For general training, there are 3 key aspects to sports nutrition: 1. eating and hydrating before workouts, 2. eating and hydrating during workouts, and 3. eating and hydrating after workouts. If you have limited time to train, you want to make the most of each session. Being nutritionally ready to perform is very important. For the scope of most training under 2 hours and for events of under 90 minutes hydration and nutrition are not as crucial to success as they are in longer endurance events like ultras and Ironman where athletes will run into depletion during the course of the event, therefore what follows is general good advice that will be a starting point for the beginner.
Eat before your workouts: You want to start workouts with energy to complete the session, but you don’t want to feel full or have stomach upset from something that you ate. Aim to consume 60-100 grams of carbohydrates between 1 and 3 hours before your workout. (I.e. one energy bar and a piece of fruit or a bagel with jam and a piece of fruit.) Keep the foods high in carbohydrates and low in protein and fat. Your goal over time is find the right foods and timing that work for you as you will replicate this nutrition on race day. Workout timing has to be taken into consideration. Early morning workouts require only an early breakfast taken prior to training, while evening workouts means paying attention to nutrition and timing throughout the day. If you train after work (but before supper) you may need to have a pre-training snack (fuel) about an hour before training, especially if lunch was over 4 hrs prior. Timing your lunch to fall 3 hrs before you afternoon training session is a good practice. You want to avoid skipping breakfast and lunch if you are doing afternoon training sessions. The caloric shortfall to missed meals will leave you depleted and weak in your training. During busy days at work, count backward 1-2 hours from the estimated time you will get to your after work session, and have a snack ready: banana, small sandwich with peanut butter and honey. Over time you will find what works best for you and stick with that.
Hydrate before workouts: it is proven than being dehydrated negatively affects performance. Even a 1% loss in body weight due to dehydration will slow you down, so become friend with your water bottle! Sipping on water will keep your hydration levels up, but sports drink, and even juice, contains electrolytes that are more effective at hydrating your body. 1-2 hours before a training session, ensure that you have drunk about 500ml of fluid. Drinking too much too close to a workout doesn’t give your body time enough to absorb the fluid. Fluid will either slosh around in your stomach and create cramps and a full feeling, or will hamper you with bathroom breaks.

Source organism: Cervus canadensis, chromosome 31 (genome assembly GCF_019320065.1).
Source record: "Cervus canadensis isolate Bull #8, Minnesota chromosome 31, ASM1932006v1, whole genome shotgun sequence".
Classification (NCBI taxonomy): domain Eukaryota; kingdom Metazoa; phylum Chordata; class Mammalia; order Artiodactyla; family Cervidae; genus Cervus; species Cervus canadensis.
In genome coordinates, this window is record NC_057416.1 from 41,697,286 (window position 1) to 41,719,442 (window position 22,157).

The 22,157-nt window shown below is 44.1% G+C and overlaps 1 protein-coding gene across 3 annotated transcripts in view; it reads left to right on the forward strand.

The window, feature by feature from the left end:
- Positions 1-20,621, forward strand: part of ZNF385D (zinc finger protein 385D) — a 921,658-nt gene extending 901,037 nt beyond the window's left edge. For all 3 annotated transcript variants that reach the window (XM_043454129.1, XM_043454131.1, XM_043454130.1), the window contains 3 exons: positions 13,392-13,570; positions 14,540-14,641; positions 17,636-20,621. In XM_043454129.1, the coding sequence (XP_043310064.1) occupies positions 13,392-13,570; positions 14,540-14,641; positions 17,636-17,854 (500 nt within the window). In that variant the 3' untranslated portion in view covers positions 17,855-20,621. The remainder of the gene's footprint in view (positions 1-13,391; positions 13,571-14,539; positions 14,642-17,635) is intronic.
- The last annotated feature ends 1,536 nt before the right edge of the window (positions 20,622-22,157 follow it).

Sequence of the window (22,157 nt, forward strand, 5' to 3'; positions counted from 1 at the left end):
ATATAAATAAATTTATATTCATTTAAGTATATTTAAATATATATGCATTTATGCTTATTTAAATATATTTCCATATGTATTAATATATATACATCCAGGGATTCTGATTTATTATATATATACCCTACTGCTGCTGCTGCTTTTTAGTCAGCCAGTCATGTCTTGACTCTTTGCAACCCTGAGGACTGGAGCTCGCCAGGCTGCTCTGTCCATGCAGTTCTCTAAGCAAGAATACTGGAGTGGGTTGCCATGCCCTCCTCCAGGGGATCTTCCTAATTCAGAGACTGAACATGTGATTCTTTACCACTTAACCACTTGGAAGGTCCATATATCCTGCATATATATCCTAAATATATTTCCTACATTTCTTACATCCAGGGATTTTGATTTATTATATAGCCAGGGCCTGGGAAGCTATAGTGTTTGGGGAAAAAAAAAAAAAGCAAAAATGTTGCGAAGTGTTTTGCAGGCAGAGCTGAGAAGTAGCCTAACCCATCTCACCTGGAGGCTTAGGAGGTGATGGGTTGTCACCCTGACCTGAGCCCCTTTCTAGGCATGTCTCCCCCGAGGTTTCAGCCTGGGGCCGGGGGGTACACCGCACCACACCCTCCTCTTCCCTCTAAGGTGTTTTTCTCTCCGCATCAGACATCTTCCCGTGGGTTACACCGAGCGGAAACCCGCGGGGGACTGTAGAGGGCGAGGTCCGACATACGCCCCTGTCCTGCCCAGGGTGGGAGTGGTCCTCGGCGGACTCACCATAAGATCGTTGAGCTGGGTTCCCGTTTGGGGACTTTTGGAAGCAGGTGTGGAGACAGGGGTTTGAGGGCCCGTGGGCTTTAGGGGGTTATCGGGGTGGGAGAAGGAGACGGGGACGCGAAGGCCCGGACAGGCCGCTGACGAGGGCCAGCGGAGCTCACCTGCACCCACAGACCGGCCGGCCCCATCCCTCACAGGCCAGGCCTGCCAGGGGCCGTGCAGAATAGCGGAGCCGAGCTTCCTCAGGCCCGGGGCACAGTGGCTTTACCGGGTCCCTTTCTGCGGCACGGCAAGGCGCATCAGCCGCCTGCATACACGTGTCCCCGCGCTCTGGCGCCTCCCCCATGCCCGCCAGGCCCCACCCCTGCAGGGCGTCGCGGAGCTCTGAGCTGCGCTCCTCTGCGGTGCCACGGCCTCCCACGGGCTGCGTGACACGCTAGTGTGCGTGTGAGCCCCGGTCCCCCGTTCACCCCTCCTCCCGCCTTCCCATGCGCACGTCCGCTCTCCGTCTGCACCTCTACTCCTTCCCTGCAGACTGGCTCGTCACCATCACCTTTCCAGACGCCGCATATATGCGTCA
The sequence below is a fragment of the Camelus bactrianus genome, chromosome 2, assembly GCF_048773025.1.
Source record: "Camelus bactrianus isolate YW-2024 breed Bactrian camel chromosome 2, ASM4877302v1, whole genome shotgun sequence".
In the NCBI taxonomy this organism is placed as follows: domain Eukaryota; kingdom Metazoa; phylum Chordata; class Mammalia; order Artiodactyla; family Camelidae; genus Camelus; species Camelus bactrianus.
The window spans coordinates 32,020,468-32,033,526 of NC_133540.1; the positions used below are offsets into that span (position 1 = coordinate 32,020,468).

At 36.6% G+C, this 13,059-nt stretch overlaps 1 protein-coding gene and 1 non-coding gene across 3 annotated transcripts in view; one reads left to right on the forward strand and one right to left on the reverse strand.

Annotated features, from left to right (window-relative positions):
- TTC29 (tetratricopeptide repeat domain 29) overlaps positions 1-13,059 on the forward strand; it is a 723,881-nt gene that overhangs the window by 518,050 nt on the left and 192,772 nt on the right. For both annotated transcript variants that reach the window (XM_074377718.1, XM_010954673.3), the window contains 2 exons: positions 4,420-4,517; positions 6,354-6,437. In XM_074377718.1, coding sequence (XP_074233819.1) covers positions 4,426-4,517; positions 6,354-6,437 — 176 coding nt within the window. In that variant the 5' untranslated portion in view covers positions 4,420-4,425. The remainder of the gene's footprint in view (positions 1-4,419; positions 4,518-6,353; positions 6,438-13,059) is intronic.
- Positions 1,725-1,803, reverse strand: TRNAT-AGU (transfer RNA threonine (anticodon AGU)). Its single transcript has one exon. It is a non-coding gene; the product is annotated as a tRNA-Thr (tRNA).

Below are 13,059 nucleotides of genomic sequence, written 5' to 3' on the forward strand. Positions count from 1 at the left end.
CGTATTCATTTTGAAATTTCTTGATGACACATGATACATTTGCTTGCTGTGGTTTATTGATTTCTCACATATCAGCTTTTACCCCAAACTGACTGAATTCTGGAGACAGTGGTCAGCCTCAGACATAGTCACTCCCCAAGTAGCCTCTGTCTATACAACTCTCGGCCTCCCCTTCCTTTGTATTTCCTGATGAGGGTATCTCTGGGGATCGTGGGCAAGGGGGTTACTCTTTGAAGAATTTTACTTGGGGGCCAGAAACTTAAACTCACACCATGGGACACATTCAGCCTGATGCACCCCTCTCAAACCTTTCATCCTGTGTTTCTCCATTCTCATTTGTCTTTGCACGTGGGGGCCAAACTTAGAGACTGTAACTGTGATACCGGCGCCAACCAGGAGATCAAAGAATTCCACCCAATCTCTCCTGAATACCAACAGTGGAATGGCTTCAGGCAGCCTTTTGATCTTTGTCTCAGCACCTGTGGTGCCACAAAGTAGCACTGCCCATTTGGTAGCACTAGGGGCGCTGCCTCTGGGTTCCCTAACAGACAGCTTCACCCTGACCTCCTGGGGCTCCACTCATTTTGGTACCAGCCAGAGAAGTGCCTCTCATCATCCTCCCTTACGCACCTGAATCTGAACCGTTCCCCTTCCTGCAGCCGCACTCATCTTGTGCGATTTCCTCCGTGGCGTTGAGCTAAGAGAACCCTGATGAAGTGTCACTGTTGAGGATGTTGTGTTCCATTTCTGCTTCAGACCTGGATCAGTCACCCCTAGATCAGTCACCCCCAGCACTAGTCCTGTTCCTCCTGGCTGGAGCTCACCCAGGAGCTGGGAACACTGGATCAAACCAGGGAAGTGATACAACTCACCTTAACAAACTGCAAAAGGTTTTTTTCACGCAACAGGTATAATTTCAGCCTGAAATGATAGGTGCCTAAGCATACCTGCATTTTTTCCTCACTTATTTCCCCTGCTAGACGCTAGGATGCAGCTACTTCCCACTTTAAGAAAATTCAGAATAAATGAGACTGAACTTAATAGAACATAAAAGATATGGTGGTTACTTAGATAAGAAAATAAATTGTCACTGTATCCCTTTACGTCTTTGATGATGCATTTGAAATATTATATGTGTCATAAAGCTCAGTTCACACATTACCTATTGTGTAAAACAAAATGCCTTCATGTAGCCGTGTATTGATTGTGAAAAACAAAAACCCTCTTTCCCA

Fuelling and hydration during workouts: For sessions over 90 min or in really hot climates people will need to consume about 200-300 calories per hour for optimal energy to complete the session successfully. A sport gel like PowerBar gel has an easy to use pack of 110 calories and a blend of Carbohydrates and electrolytes that are scientifically formulated for endurance sports. One gel every 30 minutes of exercise, taken with 8-12 oz of water is recommended and proven to be beneficial to sport performance. There are many gels on the market now, in a variety of flavours. Take the time to find the one that works for you and that you like. Drink 8 oz water or an electrolyte drink every 15 minutes for the duration of the session.
Every person has a different rate at which they sweat, and there are 2 low tech (because I'm all about keeping it simple) methods of seeing if you are getting enough fluids.
1. The urine test: if your urine is barely yellow, you are well hydrated. If it is dark yellow, you are not hydrated enough.
2. Weigh yourself before and after exercise. The amount of weight lost is equal to the amount of water lost. For each pound of weight lost, you need to replace with 20oz of water.
How to Carry Liquids and Gels
Walking and running present their own problems as carrying a water bottle in your hands is cumbersome and throws you off your natural balance. There are excellent bottle carrying belts on the market now, ones with comfortable wide waist bands that hold several smaller bottles. For long runs over 90 minutes I recommend taking water with you as it will increase your enjoyment and performance of the session.
A lot of running shorts and tights have small pockets build right into them, perfect for carrying along one or two gels.
Eating Post Workout
Plan for and aim to eat within 15 minutes of completing your workout or race. The food you eat should contain some protein, be high in carbohydrates and 150-300 calories. High carbohydrate foods will replace the glycogen your muscles need in order to repair and recover from the stress they were under during your training session. Refuelling right after a session helps your body recover faster from the session so you are stronger and more ready for the next day. When you are able to train better you will improve faster and will be setting yourself up for success at your race. A common strategy is to have 200-300 calories ready to consume at the end of the session: a smoothie, banana, or small sandwich.
When I was racing full time, I saw the full spectrum of dietary habits. I saw athletes eat barely anything at all, vegetarians who were the pickiest roommates ever, and athletes who survived (not sure if they were thriving) off massive amounts of fast food and slurpees. I roomed with athletes who hated the onerous job of eating and only ate one food group and those who ate everything in sight, including any left over food on my plate. There were athletes who meticulously ate the exact same food before every race, and those that ate whatever was served them. I am obsessed with words and dictionaries more than I’m obsessed with food, and I am not a Nutritionist, but as a retired elite athlete and coach, in the end, I still approach food with common sense, encourage people to avoid fixating about the perfect diet, and to just enjoy the process of creating habits that support their goals.
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Writing about the art of moving well and the lived experience of a life in sport.